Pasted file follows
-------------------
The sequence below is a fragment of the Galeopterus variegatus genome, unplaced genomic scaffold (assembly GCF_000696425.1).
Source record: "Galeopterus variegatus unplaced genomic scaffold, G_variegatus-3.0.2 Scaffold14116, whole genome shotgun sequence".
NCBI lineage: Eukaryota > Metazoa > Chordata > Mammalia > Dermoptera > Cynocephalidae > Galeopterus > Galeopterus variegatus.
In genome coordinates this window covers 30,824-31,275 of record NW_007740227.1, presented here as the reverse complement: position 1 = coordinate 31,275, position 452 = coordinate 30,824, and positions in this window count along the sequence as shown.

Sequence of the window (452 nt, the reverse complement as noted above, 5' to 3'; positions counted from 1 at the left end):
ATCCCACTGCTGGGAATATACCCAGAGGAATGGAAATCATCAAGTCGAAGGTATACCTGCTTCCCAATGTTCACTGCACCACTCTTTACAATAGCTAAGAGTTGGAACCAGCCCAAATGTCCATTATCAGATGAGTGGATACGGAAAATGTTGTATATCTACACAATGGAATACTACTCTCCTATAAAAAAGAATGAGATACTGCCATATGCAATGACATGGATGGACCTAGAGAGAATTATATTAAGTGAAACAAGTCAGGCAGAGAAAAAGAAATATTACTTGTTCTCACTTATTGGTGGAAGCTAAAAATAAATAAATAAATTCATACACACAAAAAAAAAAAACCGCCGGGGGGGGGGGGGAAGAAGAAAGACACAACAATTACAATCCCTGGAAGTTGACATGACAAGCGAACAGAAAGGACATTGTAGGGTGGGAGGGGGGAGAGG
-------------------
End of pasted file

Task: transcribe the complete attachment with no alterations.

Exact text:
The sequence below is a fragment of the Galeopterus variegatus genome, unplaced genomic scaffold (assembly GCF_000696425.1).
Source record: "Galeopterus variegatus unplaced genomic scaffold, G_variegatus-3.0.2 Scaffold14116, whole genome shotgun sequence".
NCBI lineage: Eukaryota > Metazoa > Chordata > Mammalia > Dermoptera > Cynocephalidae > Galeopterus > Galeopterus variegatus.
In genome coordinates this window covers 30,824-31,275 of record NW_007740227.1, presented here as the reverse complement: position 1 = coordinate 31,275, position 452 = coordinate 30,824, and positions in this window count along the sequence as shown.

Sequence of the window (452 nt, the reverse complement as noted above, 5' to 3'; positions counted from 1 at the left end):
ATCCCACTGCTGGGAATATACCCAGAGGAATGGAAATCATCAAGTCGAAGGTATACCTGCTTCCCAATGTTCACTGCACCACTCTTTACAATAGCTAAGAGTTGGAACCAGCCCAAATGTCCATTATCAGATGAGTGGATACGGAAAATGTTGTATATCTACACAATGGAATACTACTCTCCTATAAAAAAGAATGAGATACTGCCATATGCAATGACATGGATGGACCTAGAGAGAATTATATTAAGTGAAACAAGTCAGGCAGAGAAAAAGAAATATTACTTGTTCTCACTTATTGGTGGAAGCTAAAAATAAATAAATAAATTCATACACACAAAAAAAAAAAACCGCCGGGGGGGGGGGGGAAGAAGAAAGACACAACAATTACAATCCCTGGAAGTTGACATGACAAGCGAACAGAAAGGACATTGTAGGGTGGGAGGGGGGAGAGG